01 Nov A Water-Wise Orange County Is Within Reach
Is it possible to conserve our way out of California’s relentless drought? Garry Brown, chief executive officer of Orange County Coastkeeper, says it is – if we adopt new habits in the near term and embrace innovative water treatment technologies in the long term.
“Although this is one of the most extreme droughts we’ve had in California history, it’s not out of the ordinary. We have to get used to living with drought,” Brown said. “Here in Southern California, we’re seeing less of a water-supply issue than a water-allocation issue. That’s because the Metropolitan Water District and Orange County Water District have invested in long-term conservation for years. Orange County is home to one of the largest and most state-of-the-art water-recycling facilities in the world, producing 100 million gallons every day, which soon will grow to 130 million gallons a day. Nonetheless, residents must also do our part.”
Brown says education is the key to not only responding to the current drought but also becoming a water-resilient county.
Orange County Coastkeeper has modeled a 2.5-acre Coastkeeper Garden at Santiago Canyon College in Orange. This unique, sustainable garden hosts plants from six native habitats in southern California as well as drought-tolerant plants. Since the Coastkeeper Garden opened in May 2013, nearly 20,000 have toured it. Visitors have learned how to transition from water-wasting to drought-defying landscaping – without losing color to adorn their backyards.
And this is the kind of education that produces action, Brown says.
We can end California’s long-term relationship with droughts through conservation. At home, you can start off by using less water outdoors. Besides replacing water-guzzling plants with native and “California-friendly,” drought-tolerant plants, substituting concrete in your backyard with water-permeable ground cover can deliver long-term benefits. When we do (finally) welcome rain, the ground cover will absorb it, rather than losing it to storm drains.
Then head indoors and replace older showerheads, toilets and faucets with water-efficient, low-flow models. Be sure to check with your water utility first, as many offer customer incentives.
Next, be open-minded about innovative adaptations to local groundwater replenishment systems in the future. Orange County is already testing technologies to accelerate the water reuse and recycling process. In fact, Brown says “Orange County has been one of the water recycling leaders in the state and country since the 70s.”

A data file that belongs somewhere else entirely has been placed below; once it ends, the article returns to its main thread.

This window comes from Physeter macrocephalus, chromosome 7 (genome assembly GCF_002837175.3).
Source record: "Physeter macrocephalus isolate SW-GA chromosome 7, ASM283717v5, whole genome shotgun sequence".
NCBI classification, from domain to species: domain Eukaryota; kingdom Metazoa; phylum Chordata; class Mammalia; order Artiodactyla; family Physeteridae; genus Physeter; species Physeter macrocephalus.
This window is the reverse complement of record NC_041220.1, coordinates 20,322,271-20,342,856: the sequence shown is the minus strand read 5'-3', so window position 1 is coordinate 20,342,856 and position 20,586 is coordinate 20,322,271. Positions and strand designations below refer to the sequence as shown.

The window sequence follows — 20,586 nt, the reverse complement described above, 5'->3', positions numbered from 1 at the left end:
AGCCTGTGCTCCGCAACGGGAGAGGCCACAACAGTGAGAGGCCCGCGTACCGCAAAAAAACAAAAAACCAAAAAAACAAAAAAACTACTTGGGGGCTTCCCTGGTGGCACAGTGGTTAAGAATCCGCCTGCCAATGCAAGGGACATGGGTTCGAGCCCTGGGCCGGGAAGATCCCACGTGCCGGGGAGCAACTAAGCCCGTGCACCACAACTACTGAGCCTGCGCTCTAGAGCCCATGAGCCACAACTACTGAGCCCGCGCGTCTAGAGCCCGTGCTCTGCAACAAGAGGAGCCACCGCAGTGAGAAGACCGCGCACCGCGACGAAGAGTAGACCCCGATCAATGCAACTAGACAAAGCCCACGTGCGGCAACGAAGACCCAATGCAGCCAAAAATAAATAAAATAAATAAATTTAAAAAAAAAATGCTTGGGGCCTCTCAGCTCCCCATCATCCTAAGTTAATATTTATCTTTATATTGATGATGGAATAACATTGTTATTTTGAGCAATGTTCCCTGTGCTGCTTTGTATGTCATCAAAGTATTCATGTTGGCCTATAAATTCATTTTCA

Brown wants to see Orange County continue this kind of leadership. That’s just one of the reasons Orange County Coastkeeper pursues state advocacy as vigorously as consumer education. He outlines four things we can support to help spur Southern California’s transformation as a water-resilient area:
Transition to drought-tolerant landscapes only. “In years we have limited rainfall, it’s absurd that we use 60 percent of our county’s drinking water outside the home,” Brown asserts. “A majority of this water is used on landscaping, especially grass lawns. If we change to colorful, drought-tolerant landscaping year-round, we could save water, increase groundwater and prevent harmful runoff.”
Embrace innovation. Orange County’s groundwater replenishment system already is the world’s largest water purification system for indirect potable reuse. This process produces high-quality water that meets or exceeds all state and federal drinking water standards. And tests are underway to explore direct potable reuse, which would create a new water source Orange County could count on.
Restore contaminated aquifer systems. Although the natural, central aquifer under Orange County is very well managed, other aquifer systems need clean up. These remedial efforts could put an additional 13-million-acre-feet of water storage into Southern California’s aquifer system. Until they’re restored, all that water is lost to ocean runoff.
Less reliance on imported water. Orange County imports approximately 48 percent of our water from the Colorado River and the Sacramento-San Joaquin River Delta. Relying on these distant watersheds to quench our thirst and recharge groundwater is energy-intensive and expensive. Plus, the Delta is an environmentally sensitive area and home to water-dependent threatened and endangered species. Rather than relying on this water as a primary water source, the goal would be to use it as a secondary water source for replenishing storage. Coastkeeper is working with California’s legislative and environmental leaders to find better ways to source, route and deliver water throughout the state.
“If we tackled these four things, Southern California could be far more sustainable,” Brown said. “And if we used technology to keep our aquifers full without relying on imported water, Orange County could be totally sustainable.”
Orange County, are you ready to be water wise? To learn more, visit Nonprofit Central to find organizations working to protect our valuable natural resources.